The rate of readmission is widely used as a measure of hospital quality of care, often with funding implications for outlying facilities.
This study explored the plausibility of readmission as a proxy for health care quality with quantitative bias analysis and the application of a structural Directed Acyclic Graph framework. It applies this paradigm to observed ethnic differences in the odds of readmission in a sample of New Zealand hospital patients.
Ethnicity was defined as the exposure, readmission rate as the proxy outcome, and quality of care as a missing mediator. Using data from 89,090 surgical patients from New Zealand, and estimates from the literature of the prevalence of “poor quality” and the strength of the quality-of-care readmission association, a series of sensitivity analyses were performed to calculate an odds ratio of the ethnicity-readmission association corrected for the missing mediator “quality.”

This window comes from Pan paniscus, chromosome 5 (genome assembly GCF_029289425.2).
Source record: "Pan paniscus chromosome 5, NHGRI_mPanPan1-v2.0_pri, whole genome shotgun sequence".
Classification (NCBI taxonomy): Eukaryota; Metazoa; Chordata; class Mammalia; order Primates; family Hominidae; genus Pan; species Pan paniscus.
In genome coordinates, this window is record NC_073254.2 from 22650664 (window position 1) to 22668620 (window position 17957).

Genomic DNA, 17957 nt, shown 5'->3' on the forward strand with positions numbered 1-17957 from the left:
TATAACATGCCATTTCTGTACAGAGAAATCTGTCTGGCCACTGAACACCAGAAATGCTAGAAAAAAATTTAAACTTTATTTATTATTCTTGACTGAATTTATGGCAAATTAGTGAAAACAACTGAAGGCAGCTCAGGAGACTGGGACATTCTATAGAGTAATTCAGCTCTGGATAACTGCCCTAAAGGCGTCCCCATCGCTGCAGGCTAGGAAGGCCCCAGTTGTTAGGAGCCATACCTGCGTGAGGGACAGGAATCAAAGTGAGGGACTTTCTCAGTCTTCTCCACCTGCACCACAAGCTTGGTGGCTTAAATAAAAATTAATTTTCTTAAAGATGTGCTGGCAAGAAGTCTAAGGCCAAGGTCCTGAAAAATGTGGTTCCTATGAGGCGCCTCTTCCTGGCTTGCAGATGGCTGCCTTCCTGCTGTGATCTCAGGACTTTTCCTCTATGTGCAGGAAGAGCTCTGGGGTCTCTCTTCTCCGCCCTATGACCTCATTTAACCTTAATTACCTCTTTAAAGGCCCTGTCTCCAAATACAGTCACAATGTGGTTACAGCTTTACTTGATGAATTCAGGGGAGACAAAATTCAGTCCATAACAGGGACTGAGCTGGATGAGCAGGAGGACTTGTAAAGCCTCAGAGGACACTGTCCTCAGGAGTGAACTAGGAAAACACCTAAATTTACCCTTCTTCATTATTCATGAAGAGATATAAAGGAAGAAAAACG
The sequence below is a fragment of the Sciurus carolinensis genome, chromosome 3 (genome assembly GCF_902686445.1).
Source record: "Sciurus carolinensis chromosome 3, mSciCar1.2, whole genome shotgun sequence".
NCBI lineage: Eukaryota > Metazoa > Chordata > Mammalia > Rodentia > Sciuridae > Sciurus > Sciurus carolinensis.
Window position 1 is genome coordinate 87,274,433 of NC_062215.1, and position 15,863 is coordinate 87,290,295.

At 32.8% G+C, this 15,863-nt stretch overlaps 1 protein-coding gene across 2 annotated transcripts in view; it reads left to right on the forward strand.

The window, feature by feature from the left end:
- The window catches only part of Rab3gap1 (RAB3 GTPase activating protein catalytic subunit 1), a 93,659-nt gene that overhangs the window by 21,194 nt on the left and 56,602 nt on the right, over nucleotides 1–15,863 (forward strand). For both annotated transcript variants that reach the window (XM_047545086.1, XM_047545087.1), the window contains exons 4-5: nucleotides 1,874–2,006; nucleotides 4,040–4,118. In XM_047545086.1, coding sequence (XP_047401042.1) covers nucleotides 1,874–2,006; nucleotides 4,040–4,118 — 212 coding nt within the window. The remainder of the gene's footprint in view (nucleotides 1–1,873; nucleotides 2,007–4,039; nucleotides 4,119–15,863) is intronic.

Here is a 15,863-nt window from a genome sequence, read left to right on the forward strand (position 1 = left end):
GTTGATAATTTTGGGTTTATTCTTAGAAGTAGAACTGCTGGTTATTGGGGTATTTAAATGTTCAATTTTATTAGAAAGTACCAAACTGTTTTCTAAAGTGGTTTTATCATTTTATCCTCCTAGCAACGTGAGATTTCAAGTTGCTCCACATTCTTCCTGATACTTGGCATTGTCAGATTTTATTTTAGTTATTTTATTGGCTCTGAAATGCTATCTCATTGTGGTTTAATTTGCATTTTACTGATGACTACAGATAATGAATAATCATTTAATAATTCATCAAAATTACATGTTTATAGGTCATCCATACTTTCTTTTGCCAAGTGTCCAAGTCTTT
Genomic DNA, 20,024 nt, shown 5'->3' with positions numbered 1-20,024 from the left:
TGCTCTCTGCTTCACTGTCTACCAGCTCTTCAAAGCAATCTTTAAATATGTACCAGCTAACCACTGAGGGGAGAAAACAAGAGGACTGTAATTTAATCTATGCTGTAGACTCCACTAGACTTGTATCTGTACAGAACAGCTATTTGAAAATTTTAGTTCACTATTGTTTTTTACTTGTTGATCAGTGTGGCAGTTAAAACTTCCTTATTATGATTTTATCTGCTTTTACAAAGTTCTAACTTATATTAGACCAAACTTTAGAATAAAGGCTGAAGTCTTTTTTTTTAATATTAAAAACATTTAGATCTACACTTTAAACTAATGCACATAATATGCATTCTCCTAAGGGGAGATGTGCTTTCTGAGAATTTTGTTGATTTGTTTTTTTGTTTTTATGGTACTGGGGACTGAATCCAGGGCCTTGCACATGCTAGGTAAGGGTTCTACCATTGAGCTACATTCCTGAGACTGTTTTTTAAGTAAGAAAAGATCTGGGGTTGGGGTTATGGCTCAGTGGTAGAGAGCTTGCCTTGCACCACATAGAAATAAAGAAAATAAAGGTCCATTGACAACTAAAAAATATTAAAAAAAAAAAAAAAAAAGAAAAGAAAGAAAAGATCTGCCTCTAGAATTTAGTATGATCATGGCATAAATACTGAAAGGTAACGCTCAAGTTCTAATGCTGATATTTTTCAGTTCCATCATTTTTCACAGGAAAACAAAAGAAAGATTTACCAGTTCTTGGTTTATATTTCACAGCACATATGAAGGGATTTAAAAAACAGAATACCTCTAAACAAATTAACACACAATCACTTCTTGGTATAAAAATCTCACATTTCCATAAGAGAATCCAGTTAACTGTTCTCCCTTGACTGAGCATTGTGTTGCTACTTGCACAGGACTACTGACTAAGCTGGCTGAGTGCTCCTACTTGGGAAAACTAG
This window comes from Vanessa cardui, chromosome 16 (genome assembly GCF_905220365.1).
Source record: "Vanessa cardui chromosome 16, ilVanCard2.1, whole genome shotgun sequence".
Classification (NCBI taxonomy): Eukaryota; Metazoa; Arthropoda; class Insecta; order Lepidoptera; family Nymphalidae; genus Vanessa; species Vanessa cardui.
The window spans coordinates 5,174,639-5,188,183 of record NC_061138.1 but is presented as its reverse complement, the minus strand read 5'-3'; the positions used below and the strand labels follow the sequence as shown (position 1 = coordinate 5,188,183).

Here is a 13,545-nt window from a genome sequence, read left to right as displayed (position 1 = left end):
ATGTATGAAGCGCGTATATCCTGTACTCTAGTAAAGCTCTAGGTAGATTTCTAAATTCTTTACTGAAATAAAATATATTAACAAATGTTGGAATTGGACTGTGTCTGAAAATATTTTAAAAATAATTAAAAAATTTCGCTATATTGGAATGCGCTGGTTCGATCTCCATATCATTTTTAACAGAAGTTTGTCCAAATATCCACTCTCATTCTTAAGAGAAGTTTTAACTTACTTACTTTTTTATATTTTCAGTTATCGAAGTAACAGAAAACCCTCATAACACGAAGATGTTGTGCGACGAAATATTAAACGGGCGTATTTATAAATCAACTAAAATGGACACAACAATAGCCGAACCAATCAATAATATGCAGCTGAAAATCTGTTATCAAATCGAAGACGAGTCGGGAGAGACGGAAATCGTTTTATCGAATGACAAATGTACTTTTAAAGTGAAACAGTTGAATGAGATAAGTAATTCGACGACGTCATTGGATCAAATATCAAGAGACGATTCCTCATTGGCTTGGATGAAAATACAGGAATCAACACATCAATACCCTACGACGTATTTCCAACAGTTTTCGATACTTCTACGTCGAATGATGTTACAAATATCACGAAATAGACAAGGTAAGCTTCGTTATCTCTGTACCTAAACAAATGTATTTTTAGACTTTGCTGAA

Given the assumptions applied, potentially only 29% of the excess odds of readmission for Māori compared with Europeans were due to poor quality of care.
This investigation finds substantial error when using readmission as a marker of quality, and suggests that differences in readmission between populations are more likely to be due to factors other than quality of care.
*Institute for Health and Social Policy, University of McGill, Montreal, QC, Canada
†Department of Public Health & General Practice, University of Otago, Christchurch
‡Department of Public Health, University of Otago, Wellington, New Zealand
This work was supported by a Clinical Research Training Fellowship from the Health Research Council of New Zealand.
The authors declare no conflict of interest.
Reprints: Juliet Rumball-Smith, MBChB, MPH, PhD, FAFPHM, Institute for Health and Social Policy, University of McGill, 1130 Pine Avenue West, Montreal, QC, Canada H3A 1A3. E-mail: email@example.com.